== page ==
I will be responding in some detail to this post by Jerry Coyne, which is itself a response to my recent arguments on the subject of science and religion (a major topic, and developed in considerably more detail, in Unscientific America). But for now I just want to clear one point out of the way, concerning my previous writings on this subject. At the intro to his post, Coyne notes that way back when I had a Slate article--a review of the 2001 PBS series Evolution--which pretty much argued that it's bogus to pretend that evolution is not corrosive to religious belief. The piece (as I read it today) really only had one paragraph that substantively makes this argument, but here it is:
Evolution’s attempt to divorce Darwinian science from atheism, though well intentioned, is finally naive. Darwinism presents an explanation for life’s origins that lacks any supernatural element and emphasizes a cruel and violent process of natural selection that is tough to square with the notion of a benevolent God. Because of this, many students who study evolution will find themselves questioning the religions they have grown up with. What’s insidious is that Evolution allows fundamentalists to say this, but not evolutionists. The miniseries interviews several experts who could be expected to oppose the reconciliation outlook, notably Daniel Dennett, author of Darwin’s Dangerous Idea, and the Oxford biologist Richard Dawkins, author of The Selfish Gene, who has written, “Darwin made it possible to be an intellectually fulfilled atheist.” But neither Dennett nor Dawkins gets much of a say on the topic of religion.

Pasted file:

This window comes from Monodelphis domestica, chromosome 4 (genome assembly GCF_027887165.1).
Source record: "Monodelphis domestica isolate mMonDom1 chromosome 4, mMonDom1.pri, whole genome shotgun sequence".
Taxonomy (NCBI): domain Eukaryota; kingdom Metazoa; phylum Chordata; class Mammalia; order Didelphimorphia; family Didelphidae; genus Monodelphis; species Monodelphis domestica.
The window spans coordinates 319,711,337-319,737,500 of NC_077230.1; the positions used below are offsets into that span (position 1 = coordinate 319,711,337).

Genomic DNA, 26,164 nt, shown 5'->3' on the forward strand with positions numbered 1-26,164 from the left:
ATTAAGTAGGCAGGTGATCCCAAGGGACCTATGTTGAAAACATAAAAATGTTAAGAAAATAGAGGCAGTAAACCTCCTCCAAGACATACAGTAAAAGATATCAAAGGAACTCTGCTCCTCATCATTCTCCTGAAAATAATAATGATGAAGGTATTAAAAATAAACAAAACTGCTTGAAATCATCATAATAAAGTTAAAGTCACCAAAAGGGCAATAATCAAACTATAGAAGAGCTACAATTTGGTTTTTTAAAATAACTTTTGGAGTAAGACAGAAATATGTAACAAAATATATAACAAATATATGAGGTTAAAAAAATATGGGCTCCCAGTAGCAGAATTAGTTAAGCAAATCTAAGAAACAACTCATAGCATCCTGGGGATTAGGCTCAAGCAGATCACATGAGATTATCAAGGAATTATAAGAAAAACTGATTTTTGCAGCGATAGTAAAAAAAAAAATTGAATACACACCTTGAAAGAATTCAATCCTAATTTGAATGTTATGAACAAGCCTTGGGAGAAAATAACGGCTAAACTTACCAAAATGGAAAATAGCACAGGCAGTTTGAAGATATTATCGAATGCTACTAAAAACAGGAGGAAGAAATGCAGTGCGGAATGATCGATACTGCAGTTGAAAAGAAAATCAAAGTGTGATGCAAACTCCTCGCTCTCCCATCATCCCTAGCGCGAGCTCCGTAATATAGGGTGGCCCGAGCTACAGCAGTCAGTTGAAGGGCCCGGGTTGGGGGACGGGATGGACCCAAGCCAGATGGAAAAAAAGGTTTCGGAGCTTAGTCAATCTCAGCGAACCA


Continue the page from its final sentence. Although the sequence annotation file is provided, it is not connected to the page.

I don't entirely disagree with this--especially the observation that "Many students who study evolution will find themselves questioning the religions they have grown up with." I think that's very true, and all to the good. Still, I would not have written the Slate piece today.... ...indeed, I find my work from 2001 on this topic pretty unsatisfying. I guess you could say I've changed my view; certainly I've changed my emphasis. A lot more reading in philosophy and history has moved me toward a more accomodationist position. So has simple pragmatism; I don't see what is to be gained by flailing indiscriminately against religion, other than a continuation of the culture wars. That's especially so when those who flail against religion do so in philosophically or historically unsophisticated ways, or (worse still) with the bile, negativity, and even occasional intolerance that I have encountered in such discussions. I am as much an atheist as I have ever been--and I have been one essentially since birth. But I am also much more interested in liberal tolerance (in the classical sense) and in finding common solutions than I am in eradicating religion (if that's even possible) or in making other people think like I do. I'll have more on all of this soon as I respond to Coyne. P.S.: From here on out I'm arguing just for me--these are not Barbara Forrest's arguments. I believe I accurately summarized her talk in my last post--and I hope that when it's published or otherwise available, folks will read her excellent paper--but she's not to be held responsible for anything I say. P.P.S.: I also note that that Slate piece was published just 13 days after 9/11, an event that gave considerable force to the "New Atheist" movement, for obvious reasons. I know that at the time I was also feeling many of the same things that Sam Harris would soon articulate in The End of Faith; but again, my views have since tempered and changed.